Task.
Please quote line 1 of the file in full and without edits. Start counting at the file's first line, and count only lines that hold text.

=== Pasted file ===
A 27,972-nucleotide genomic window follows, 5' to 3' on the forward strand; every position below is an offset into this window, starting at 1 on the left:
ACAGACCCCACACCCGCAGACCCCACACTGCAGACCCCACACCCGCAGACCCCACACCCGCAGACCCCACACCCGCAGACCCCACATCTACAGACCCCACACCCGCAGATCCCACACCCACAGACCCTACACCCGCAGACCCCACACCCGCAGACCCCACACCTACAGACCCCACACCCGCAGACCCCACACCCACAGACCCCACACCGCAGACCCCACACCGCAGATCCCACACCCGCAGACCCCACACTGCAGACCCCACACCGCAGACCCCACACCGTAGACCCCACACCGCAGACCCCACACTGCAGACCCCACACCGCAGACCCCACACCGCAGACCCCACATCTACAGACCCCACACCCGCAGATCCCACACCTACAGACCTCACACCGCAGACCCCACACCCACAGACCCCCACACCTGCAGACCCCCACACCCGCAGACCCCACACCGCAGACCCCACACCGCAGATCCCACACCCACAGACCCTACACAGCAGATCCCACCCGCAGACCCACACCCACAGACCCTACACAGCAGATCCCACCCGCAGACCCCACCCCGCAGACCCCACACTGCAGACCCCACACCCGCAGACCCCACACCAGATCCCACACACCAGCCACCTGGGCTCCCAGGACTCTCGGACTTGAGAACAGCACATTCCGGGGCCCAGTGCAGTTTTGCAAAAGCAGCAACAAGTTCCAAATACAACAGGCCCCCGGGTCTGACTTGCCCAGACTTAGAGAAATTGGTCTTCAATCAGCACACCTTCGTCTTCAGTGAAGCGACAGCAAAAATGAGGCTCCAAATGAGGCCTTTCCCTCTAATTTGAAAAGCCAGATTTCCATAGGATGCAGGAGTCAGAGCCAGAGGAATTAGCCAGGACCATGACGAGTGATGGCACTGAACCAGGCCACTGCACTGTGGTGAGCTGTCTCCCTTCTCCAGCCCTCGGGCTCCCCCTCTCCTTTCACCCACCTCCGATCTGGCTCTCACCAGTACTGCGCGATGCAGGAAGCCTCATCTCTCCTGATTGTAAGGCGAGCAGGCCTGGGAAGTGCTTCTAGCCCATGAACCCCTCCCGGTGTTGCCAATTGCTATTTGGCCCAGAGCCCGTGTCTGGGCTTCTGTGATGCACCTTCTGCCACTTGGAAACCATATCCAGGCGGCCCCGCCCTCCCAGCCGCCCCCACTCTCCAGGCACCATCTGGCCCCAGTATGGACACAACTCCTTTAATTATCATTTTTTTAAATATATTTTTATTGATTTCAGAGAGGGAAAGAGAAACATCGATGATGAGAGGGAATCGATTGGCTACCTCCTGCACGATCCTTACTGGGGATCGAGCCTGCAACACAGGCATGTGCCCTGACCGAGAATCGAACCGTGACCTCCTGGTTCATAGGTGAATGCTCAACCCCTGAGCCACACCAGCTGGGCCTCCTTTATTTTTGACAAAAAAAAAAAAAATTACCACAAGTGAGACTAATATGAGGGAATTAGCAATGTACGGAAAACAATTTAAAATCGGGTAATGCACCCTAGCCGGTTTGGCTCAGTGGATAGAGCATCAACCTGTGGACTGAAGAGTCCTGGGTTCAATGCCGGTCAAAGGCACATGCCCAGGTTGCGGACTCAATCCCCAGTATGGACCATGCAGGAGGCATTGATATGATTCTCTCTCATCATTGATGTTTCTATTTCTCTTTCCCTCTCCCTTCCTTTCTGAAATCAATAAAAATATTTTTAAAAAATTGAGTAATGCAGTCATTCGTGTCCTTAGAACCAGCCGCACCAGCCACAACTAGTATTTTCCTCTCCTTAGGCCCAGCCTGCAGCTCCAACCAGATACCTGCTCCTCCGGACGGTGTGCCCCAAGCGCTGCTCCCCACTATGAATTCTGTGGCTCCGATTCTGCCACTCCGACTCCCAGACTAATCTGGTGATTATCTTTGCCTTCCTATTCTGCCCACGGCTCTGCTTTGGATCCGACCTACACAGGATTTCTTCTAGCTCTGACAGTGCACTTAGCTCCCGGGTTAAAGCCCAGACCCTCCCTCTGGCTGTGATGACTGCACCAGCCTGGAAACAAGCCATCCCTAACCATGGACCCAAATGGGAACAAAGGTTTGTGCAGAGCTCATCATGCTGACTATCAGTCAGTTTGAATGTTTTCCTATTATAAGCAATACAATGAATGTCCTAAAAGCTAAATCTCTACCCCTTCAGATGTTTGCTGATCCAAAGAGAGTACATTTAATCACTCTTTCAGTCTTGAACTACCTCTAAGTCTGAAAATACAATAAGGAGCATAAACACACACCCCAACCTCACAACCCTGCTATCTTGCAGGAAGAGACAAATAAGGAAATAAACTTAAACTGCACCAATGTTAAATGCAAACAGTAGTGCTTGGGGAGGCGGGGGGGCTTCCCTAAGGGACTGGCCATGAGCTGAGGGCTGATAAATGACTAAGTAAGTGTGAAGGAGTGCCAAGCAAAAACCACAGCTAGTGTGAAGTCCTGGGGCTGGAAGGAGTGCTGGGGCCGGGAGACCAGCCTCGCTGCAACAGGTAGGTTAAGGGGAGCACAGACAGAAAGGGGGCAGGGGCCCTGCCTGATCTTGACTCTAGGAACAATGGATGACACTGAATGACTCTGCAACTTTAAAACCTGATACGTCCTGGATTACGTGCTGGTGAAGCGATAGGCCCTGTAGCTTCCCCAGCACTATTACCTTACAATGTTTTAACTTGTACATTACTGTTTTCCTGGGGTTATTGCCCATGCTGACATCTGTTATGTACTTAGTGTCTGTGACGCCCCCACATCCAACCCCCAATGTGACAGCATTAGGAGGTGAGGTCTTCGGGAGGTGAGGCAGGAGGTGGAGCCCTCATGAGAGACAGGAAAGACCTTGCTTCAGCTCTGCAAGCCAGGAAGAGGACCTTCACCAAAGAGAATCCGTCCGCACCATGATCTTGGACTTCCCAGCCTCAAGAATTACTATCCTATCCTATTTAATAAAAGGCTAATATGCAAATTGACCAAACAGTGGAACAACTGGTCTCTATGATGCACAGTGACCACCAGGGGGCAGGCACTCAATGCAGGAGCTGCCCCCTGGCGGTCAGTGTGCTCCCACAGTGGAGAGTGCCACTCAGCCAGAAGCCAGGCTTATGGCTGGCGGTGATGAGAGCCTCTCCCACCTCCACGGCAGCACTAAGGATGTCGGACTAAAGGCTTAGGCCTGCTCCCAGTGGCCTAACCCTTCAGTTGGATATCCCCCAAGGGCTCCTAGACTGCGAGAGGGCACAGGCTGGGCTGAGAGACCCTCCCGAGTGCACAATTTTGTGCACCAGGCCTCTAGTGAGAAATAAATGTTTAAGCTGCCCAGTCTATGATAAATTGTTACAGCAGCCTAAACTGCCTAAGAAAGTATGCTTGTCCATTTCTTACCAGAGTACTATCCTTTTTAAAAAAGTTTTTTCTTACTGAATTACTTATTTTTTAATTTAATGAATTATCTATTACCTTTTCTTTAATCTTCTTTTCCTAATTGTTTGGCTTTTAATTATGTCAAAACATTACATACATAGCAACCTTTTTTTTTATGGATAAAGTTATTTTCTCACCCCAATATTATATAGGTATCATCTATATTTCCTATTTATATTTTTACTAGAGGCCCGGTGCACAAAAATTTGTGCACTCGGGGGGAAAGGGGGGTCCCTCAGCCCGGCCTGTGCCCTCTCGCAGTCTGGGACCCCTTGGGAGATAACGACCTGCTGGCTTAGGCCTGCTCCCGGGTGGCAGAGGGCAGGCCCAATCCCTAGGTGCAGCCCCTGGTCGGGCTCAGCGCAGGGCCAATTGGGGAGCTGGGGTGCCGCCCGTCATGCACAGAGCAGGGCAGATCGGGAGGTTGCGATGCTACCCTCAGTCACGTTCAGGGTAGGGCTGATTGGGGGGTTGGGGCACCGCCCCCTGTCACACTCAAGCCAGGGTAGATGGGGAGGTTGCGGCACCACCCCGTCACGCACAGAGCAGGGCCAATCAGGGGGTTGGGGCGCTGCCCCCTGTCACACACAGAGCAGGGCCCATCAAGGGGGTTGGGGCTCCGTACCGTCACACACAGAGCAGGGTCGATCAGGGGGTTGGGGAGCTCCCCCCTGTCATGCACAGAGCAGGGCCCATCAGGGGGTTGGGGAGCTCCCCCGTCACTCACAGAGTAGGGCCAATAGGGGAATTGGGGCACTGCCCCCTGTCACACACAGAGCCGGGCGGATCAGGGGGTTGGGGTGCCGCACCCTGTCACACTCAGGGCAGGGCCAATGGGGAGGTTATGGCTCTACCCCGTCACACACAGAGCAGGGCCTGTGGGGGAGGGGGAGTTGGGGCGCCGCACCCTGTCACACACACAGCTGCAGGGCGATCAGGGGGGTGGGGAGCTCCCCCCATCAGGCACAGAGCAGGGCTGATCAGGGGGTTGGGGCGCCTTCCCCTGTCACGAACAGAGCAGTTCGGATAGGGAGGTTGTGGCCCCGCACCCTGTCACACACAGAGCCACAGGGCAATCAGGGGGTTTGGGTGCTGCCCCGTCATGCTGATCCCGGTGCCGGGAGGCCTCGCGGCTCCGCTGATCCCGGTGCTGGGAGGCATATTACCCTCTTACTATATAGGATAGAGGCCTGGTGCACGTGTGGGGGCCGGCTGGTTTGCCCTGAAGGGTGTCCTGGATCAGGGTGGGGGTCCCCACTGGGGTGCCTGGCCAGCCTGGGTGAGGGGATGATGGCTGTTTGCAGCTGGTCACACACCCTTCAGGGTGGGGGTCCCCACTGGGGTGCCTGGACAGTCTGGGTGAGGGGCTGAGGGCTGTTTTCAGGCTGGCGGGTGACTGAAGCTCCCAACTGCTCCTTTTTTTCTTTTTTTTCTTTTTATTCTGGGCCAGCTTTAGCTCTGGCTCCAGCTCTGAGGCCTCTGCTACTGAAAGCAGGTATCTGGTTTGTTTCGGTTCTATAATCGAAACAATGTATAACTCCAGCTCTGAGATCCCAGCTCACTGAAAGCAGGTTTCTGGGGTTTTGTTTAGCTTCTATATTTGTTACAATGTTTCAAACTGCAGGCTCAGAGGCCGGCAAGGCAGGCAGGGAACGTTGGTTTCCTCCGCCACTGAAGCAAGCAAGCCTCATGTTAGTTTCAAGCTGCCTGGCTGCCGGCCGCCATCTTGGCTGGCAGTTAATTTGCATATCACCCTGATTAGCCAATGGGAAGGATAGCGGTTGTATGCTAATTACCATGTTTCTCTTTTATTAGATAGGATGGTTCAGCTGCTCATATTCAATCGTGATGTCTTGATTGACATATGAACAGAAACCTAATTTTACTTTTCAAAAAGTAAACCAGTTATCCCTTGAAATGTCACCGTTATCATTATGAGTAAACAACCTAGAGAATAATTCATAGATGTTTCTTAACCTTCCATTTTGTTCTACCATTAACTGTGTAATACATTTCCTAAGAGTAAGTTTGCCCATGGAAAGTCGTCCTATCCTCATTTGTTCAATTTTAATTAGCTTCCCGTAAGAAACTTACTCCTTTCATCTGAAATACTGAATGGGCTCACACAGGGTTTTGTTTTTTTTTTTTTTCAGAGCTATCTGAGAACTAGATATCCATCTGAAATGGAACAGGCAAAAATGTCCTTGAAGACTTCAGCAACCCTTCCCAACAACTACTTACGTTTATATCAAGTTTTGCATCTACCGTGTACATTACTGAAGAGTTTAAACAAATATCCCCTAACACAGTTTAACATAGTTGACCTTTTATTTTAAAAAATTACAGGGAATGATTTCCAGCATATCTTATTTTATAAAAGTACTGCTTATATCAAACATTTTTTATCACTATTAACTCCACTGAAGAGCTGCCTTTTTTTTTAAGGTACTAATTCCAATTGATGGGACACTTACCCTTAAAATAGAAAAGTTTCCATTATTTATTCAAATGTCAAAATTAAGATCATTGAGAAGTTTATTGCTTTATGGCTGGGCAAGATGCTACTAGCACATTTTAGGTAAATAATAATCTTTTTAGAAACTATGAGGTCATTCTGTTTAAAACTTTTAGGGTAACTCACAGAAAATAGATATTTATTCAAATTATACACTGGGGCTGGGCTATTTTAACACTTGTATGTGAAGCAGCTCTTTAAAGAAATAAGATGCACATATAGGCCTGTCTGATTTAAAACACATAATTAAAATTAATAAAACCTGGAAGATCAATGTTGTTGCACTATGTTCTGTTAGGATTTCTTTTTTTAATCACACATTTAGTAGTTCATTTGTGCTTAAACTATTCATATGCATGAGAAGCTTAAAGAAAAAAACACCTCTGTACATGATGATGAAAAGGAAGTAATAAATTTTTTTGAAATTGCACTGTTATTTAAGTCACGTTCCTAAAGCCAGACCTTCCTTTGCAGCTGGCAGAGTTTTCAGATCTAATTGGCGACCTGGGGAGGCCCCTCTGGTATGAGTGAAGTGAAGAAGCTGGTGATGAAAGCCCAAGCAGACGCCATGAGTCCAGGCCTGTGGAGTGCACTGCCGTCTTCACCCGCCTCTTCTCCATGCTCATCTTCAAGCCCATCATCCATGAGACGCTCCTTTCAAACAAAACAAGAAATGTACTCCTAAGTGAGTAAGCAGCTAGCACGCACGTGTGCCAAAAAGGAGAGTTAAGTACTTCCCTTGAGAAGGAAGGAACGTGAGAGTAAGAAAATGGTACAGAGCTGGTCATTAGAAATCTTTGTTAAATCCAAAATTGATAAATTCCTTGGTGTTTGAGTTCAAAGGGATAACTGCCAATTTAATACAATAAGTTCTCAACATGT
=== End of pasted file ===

A 27,972-nucleotide genomic window follows, 5' to 3' on the forward strand; every position below is an offset into this window, starting at 1 on the left: